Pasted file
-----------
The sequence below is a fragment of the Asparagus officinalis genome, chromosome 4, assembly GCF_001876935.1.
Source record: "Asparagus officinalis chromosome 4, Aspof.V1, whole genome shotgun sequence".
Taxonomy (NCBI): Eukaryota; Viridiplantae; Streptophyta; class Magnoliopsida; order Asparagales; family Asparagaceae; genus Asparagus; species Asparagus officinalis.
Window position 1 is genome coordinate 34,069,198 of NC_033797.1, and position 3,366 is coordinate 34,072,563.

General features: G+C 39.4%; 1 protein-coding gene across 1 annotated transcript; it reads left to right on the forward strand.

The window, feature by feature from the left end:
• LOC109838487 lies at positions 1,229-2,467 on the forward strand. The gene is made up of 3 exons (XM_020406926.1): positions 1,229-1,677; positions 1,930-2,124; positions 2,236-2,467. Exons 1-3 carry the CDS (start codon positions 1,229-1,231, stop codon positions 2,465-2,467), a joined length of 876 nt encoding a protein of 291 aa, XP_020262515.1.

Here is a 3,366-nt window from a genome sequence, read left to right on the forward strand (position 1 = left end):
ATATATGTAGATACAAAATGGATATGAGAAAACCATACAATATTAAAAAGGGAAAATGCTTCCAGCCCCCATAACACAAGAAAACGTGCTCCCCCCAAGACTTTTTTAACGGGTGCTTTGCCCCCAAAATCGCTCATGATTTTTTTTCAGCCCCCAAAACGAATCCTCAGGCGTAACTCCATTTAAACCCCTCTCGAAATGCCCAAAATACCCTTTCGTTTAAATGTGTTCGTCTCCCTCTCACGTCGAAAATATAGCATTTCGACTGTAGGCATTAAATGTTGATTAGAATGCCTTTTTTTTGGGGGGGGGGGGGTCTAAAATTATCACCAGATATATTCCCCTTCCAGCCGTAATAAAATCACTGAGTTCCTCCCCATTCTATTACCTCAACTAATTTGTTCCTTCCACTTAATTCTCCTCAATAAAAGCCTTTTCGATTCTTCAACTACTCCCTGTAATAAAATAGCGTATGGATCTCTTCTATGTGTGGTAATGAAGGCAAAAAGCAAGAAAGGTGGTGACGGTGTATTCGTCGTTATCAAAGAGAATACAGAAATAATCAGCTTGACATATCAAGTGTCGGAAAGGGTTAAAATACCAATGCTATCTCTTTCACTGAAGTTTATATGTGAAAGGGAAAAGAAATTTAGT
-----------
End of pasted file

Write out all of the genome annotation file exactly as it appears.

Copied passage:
The sequence below is a fragment of the Asparagus officinalis genome, chromosome 4, assembly GCF_001876935.1.
Source record: "Asparagus officinalis chromosome 4, Aspof.V1, whole genome shotgun sequence".
Taxonomy (NCBI): Eukaryota; Viridiplantae; Streptophyta; class Magnoliopsida; order Asparagales; family Asparagaceae; genus Asparagus; species Asparagus officinalis.
Window position 1 is genome coordinate 34,069,198 of NC_033797.1, and position 3,366 is coordinate 34,072,563.

General features: G+C 39.4%; 1 protein-coding gene across 1 annotated transcript; it reads left to right on the forward strand.

The window, feature by feature from the left end:
• LOC109838487 lies at positions 1,229-2,467 on the forward strand. The gene is made up of 3 exons (XM_020406926.1): positions 1,229-1,677; positions 1,930-2,124; positions 2,236-2,467. Exons 1-3 carry the CDS (start codon positions 1,229-1,231, stop codon positions 2,465-2,467), a joined length of 876 nt encoding a protein of 291 aa, XP_020262515.1.

Here is a 3,366-nt window from a genome sequence, read left to right on the forward strand (position 1 = left end):
ATATATGTAGATACAAAATGGATATGAGAAAACCATACAATATTAAAAAGGGAAAATGCTTCCAGCCCCCATAACACAAGAAAACGTGCTCCCCCCAAGACTTTTTTAACGGGTGCTTTGCCCCCAAAATCGCTCATGATTTTTTTTCAGCCCCCAAAACGAATCCTCAGGCGTAACTCCATTTAAACCCCTCTCGAAATGCCCAAAATACCCTTTCGTTTAAATGTGTTCGTCTCCCTCTCACGTCGAAAATATAGCATTTCGACTGTAGGCATTAAATGTTGATTAGAATGCCTTTTTTTTGGGGGGGGGGGGGTCTAAAATTATCACCAGATATATTCCCCTTCCAGCCGTAATAAAATCACTGAGTTCCTCCCCATTCTATTACCTCAACTAATTTGTTCCTTCCACTTAATTCTCCTCAATAAAAGCCTTTTCGATTCTTCAACTACTCCCTGTAATAAAATAGCGTATGGATCTCTTCTATGTGTGGTAATGAAGGCAAAAAGCAAGAAAGGTGGTGACGGTGTATTCGTCGTTATCAAAGAGAATACAGAAATAATCAGCTTGACATATCAAGTGTCGGAAAGGGTTAAAATACCAATGCTATCTCTTTCACTGAAGTTTATATGTGAAAGGGAAAAGAAATTTAGT